How the hell did customer service get so bad?


They used to say the British didn’t complain. We were known for our sense of reserve. But the apparent death of customer service in the UK has moved the national conversation on from talking about the weather. Today, we’re more likely to bond over our gripes with banks, energy companies, online delivery firms, airlines, car insurers, retailers, dodgy broadband providers, the taxman . . . Everyone, it seems, has a problem that urgently needs resolving.

If you have received very poor levels of service from any of the above, your gateway to obtaining redress will almost certainly involve interacting with a digital chatbot or automated phone line that fails to recognise your accent.

It: “What are you trying to do today?”
Me: “Speak to a human being who cares.”
It: “I’m sorry, I don’t understand.”

Sound familiar?

Data from multiple consumer and regulatory bodies shows that this digital fobbing-off on a grand scale has coincided with rising complaints and plunging levels of customer satisfaction. It cannot be a coincidence. But could artificial intelligence improve this level of dumb insolence? Or, as we move further into the digital era, will customer-service levels diminish even more?

Having experienced the quickest and most emphatic “yes” when I pitched this piece, I sensed I was on to something. Everyone I spoke to in our offices is fighting some kind of private war with a barely contactable company. And as the FT’s consumer editor, I felt it was my duty to override the chatbots and investigate what was really going on.

My first port of call was the Institute for Customer Service, an independent professional body that campaigns to raise standards. I was not surprised that the ICS’s latest data shows a record plunge to a nine-year low in customer-satisfaction levels across all sectors of the UK economy.

What’s going wrong? It’s not quite as straightforward as blaming the fact that everything’s gone digital, says chief executive Jo Causon. “In a cost of living crisis, customer problems are more complex and organisations need staff who are trained to deal with a wider range of issues,” she says. “Yet every organisation I speak to is struggling to recruit and retain the right people.”

If firms want to cut costs by using chatbots or other technology to filter out simpler queries, the staff they do employ need to be capable of solving increasingly complex issues. After wasting time exhausting a chatbot’s doom loop of questions, the sight of three flashing dots usually signifies that your problem has been shunted up the chain to an actual person. Yet how often do you get through to this person only to find that they stick rigidly to a script?

At the same time, Causon believes we are now more likely to complain. Every penny counts for cash-strapped consumers, and the mass cancellation of flights and holidays during the pandemic educated us all about our rights, such as Section 75 refunds on credit cards. If we don’t get value for money or the level of service we believe we have paid for, we’re now prepared to get very un-British about it indeed.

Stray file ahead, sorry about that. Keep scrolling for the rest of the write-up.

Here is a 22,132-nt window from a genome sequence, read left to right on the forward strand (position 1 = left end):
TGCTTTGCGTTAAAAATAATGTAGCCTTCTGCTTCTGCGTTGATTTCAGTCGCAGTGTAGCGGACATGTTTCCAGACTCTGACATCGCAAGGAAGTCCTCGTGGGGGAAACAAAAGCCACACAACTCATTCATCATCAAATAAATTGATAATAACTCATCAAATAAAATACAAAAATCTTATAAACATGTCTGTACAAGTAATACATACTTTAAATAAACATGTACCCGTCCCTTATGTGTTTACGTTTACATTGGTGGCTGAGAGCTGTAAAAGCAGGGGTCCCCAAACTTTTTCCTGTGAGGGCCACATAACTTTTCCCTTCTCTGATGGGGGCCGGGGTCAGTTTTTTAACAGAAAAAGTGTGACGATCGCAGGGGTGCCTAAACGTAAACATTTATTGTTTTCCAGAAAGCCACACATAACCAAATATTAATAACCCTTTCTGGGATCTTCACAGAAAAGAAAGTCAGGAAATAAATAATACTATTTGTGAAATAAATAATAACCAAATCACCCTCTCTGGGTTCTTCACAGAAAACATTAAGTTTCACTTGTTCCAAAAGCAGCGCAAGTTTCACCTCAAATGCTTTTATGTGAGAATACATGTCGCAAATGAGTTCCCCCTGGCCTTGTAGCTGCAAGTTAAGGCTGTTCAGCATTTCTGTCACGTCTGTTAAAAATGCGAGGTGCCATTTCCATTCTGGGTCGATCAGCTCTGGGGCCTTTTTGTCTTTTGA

Of course, technology is not all bad. It’s easy to forget the transformative convenience of banking apps, online shopping, takeaway food delivery and taxi ordering. It’s notable that Ocado and digital banks First Direct and Starling are some of the highest-ranked businesses by their customers in the ICS’s UK Customer Satisfaction Index. “Technology can be a force for good if it’s designed with the customer in mind, rather than designed by the tech team to cut out costs,” Causon says.

But it’s also a case of horses for courses. Nationwide Building Society has been attracting customers by pledging to keep branches open where rivals are shutting them down at a rate of knots, contributing to its high ranking.

So who are the worst offenders? According to the ICS, it’s the energy companies. This tallies with separate data from Which?, the consumer campaign group, that also found the energy sector had the highest number of dissatisfied customers, followed by telecoms.

A total of £2.6bn in energy debt is owed by more than five million customers in the UK, as prices rise and people’s ability to pay falls, squeezed by the cost of living crisis. This is a problem too big for a contact centre to resolve; many believe a social tariff, offering affordable rates to those on low incomes, is the only long-term solution. “People are in a desperate state financially. If they can’t pay their energy bills, they probably can’t pay their rent,” says Causon. Nevertheless, some energy firms rank much more highly for customer service than others. She points to Octopus, which trains its staff to signpost other forms of help for customers. “It’s a wider conversation about helping a customer rather than focusing on the transactional element,” she says. A string of awards show that customers love the company, but few firms in the wider utilities sector are prepared to invest or train staff in this way.

Organisations that enjoy an effective monopoly appear to have the least incentive to improve, knowing full well that unhappy customers cannot vote with their feet. For example, it’s not possible to switch water companies — who you get depends on your postcode. A train company might be the only operator that can take you from A to B (though some days you might be quicker walking). And as for HM Revenue & Customs, it’s not like you can go on the Money Saving Expert site and switch to an alternative, more efficient tax authority that doesn’t close its telephone helplines.

In February this year, MPs rebuked HMRC as customer service levels hit an “all-time low”, warning that it was “struggling to cope” with rising numbers of taxpayers and increases in complexity. With public services in Britain seemingly grinding to a halt, it would surely make sense to properly fund the one department attempting to collect the money needed to pay for all of the others?

© Andrew Rae